“Now, if both the parties step up their movements, the state government will be compelled to somehow resolve the issue,” he said.

Addressing the protesters, the former MP said: “It has become very clear to the state government that the tribal people are not at all happy at the way they are being governed.”

Meanwhile, on Friday, an MTFD delegation met Satyendra Garg, the newly appointed joint secretary (northeast) in the home ministry, and apprised him of their demands.

“We were told that all memorandums and other documents that we had submitted have been sent to the judicial wing of the ministry,” J. Moivio, co-convenor of the MTFD, said.

“Action can also be taken only when the remarks from the judicial wing come in,” he added.

With December 15 close ahead, the question is: Who will blink first?

(Aroonim Bhuyan, IANS)

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Incidence of Hepatitis-B Virus Higher Among the Tribals in India

The Union Health Ministry said last year that in India, an estimated four crore people were suffering from Hepatitis B and some 1.2 crore were suffering from Hepatitis C

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Hepatitis C Blood Virus [HCV]. Photo Credit: michelsonmedical.org

By Sujit Chakraborty

The incidence of the Hepatitis-B virus is higher among the tribals, specially the Jarawas of the Andaman Islands and the Chakmas in Arunachal Pradesh, experts said.

“Hepatitis-B is still an important cause of chronic liver disease. The prevalence of the infection in higher among the tribals,” said Pradip Bhowmik, one of the country’s most renowned hepatologists and liver expert.

“Around 65 per cent of the Jarawa tribals and 21 per cent tribals in Arunachal Pradesh are affected by the virus. Except Central India, 3 to 6 per cent tribals in most parts of India are also affected.”

The Jarawas is one of the endangered tribes inhabiting the Andaman Islands and any interaction with them is prohibited by law.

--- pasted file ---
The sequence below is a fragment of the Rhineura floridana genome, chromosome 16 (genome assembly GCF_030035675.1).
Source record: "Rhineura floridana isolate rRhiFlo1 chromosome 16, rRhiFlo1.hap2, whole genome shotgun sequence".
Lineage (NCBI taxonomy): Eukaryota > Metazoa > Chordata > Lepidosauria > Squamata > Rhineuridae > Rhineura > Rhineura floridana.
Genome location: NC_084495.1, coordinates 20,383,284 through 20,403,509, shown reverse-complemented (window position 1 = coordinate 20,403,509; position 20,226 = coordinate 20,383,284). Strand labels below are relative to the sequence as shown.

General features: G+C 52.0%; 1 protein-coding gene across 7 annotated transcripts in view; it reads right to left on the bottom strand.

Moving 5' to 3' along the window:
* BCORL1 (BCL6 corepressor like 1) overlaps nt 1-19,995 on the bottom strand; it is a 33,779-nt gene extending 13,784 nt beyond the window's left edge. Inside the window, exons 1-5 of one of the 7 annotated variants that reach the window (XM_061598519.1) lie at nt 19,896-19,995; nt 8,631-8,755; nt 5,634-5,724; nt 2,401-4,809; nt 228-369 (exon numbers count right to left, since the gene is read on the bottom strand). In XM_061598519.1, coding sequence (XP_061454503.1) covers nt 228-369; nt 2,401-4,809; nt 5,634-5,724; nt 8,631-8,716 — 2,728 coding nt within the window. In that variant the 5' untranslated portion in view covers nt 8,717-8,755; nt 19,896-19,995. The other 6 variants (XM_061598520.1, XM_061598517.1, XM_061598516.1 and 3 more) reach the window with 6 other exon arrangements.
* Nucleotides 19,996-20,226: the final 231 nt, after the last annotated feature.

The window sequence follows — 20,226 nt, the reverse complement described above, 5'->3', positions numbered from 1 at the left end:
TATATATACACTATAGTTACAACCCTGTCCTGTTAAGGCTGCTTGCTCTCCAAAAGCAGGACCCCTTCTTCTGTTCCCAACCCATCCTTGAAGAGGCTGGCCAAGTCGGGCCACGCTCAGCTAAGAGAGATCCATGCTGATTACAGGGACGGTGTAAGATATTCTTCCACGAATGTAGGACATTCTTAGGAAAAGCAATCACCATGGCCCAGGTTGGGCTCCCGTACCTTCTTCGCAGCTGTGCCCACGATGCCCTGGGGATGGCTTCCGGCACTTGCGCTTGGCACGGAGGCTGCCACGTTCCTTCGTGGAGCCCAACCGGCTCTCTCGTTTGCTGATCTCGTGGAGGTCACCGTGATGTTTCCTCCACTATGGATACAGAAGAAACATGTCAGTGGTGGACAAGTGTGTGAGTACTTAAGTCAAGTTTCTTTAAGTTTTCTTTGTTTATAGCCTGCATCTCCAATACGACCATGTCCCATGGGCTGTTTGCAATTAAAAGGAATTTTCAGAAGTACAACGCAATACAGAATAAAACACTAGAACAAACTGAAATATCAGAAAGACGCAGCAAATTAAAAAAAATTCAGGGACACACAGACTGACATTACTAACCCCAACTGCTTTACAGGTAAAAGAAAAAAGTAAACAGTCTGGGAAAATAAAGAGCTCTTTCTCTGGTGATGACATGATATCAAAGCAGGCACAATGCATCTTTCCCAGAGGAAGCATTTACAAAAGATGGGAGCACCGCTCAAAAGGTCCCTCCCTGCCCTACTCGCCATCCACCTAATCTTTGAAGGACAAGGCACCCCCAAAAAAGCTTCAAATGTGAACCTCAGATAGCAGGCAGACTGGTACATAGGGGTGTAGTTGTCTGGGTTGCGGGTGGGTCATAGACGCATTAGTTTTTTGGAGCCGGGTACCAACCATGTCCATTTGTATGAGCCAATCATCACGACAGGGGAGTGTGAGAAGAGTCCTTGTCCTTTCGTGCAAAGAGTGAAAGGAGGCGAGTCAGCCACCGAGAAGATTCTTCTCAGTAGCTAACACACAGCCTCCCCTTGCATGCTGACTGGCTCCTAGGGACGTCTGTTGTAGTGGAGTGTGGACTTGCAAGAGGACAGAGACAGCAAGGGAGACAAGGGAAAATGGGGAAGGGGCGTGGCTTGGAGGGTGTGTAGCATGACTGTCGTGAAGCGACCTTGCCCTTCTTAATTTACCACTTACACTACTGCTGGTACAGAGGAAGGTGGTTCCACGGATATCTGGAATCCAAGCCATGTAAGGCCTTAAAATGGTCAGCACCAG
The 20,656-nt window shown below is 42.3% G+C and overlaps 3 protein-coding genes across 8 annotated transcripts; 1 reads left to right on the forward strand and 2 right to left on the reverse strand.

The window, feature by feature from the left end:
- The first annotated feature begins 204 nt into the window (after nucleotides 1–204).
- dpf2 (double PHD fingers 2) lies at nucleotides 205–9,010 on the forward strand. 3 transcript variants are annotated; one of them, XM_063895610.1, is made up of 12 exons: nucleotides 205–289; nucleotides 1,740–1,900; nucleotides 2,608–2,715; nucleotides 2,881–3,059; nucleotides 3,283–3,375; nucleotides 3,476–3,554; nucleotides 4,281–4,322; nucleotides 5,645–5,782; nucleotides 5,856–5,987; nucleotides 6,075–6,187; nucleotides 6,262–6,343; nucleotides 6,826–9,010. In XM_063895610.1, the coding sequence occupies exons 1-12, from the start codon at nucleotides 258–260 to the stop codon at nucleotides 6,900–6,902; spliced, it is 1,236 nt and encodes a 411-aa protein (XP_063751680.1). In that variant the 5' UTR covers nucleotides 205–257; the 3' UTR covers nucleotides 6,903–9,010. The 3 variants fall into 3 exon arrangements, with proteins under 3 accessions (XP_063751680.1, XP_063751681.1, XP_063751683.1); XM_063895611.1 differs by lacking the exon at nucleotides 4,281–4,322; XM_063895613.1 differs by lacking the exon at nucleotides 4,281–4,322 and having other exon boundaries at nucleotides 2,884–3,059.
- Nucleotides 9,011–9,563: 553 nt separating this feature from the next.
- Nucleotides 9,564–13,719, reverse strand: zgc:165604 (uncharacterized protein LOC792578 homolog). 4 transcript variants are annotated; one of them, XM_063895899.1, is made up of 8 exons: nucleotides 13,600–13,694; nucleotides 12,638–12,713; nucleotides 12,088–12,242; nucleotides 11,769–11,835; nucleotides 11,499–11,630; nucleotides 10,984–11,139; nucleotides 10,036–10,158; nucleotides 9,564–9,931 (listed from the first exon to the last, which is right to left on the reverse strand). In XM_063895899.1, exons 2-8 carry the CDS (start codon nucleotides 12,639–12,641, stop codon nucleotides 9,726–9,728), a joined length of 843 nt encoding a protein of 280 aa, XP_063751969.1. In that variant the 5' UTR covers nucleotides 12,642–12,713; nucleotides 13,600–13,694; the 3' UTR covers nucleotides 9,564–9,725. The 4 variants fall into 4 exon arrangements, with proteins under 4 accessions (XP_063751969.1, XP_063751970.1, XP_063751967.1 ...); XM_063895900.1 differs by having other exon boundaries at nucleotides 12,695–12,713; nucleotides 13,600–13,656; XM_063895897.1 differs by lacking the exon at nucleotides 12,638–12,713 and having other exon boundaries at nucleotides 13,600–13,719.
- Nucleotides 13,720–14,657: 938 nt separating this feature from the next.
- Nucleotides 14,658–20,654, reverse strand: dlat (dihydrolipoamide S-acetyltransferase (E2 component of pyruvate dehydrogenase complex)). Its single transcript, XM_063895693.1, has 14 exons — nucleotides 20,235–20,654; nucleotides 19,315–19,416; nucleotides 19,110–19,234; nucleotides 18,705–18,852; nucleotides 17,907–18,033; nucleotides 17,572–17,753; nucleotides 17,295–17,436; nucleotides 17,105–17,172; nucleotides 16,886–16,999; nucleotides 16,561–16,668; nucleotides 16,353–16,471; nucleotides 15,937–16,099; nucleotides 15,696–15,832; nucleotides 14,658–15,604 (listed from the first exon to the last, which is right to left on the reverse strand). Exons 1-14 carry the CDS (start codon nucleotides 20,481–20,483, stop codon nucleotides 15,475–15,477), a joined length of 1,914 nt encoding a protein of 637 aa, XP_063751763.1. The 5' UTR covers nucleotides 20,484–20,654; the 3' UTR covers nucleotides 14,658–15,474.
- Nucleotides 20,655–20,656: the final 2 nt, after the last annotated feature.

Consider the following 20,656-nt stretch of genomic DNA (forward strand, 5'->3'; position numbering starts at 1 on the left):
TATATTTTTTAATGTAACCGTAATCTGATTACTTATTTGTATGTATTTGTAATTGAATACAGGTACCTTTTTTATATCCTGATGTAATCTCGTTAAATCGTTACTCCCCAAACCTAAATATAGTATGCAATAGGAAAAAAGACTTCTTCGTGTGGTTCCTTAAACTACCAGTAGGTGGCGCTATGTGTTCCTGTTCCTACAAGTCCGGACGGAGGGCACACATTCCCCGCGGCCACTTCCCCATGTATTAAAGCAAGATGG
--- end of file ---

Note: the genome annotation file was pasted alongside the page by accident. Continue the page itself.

“In Arunachal, the Chakma tribe has the highest percentage of the infection. More than 11 per cent of the population is affected which is a matter of concern,” Bhowmik told IANS.

On the eve of the two-day international scientific conference on liver disease, “Livercon V”, beginning on Saturday, Bhowmik said that earlier Hepatitis-C was about 0.1 per cent among voluntary blood donors.

A recent study shows that about 20 per cent of Hepatitis-C cases is transmission through injecting drugs.

“It was found earlier that Hepatitis-C was the disease of old age but new data shows that more than 30 per cent of Hepatitis-C patients are below 30 years of age and most of them have a habit of injecting drugs.”

Bhowmik said that availability of better diagnostic facilities in India was now making it possible to diagnose liver disease early leading to a reduction in complications.

Injection and medicines
Hepatitis A and E are the commonly transmitted hepatotropic viruses transmitted due to poor hygiene, contaminated food and drinking water, poor sanitation. Pixabay

“Awareness development among the health care providers is of paramount importance for diagnosis, treatment and prevention of liver diseases.”

Another hepatology expert Ajit Chowdhury said: “Alcoholic liver diseases were increasing in the country. But a chronic liver disease due to a fatty liver is gradually becoming a threat to the future generation and needs immediate intervention. Diabetes, obesity and metabolic syndrome are leading to chronic liver disease mostly.

“All these chronic liver diseases lead to cirrhosis and liver cancer.”

Across the world, the prevalence of liver disease is increasing and mortality rates were also rising steadily.

Chowdhury said that liver transplantation has revolutionized treatment for liver diseases and India has many state-of-the-art hospitals to provide the best care.

Gradually the treatment is also becoming cost effective for the common people.

According to Bhowmik, the Indian government has targeted to make India hepatitis free by 2030.

Also Read- Punjab Bans Online Delivery of Food without Hygiene Rating

The World Health Organization has estimated that viral hepatitis caused 1.34 million deaths globally in 2015, a number comparable to deaths due to tuberculosis worldwide.

The Union Health Ministry said last year that in India, an estimated four crore people were suffering from Hepatitis B and some 1.2 crore were suffering from Hepatitis C. (IANS)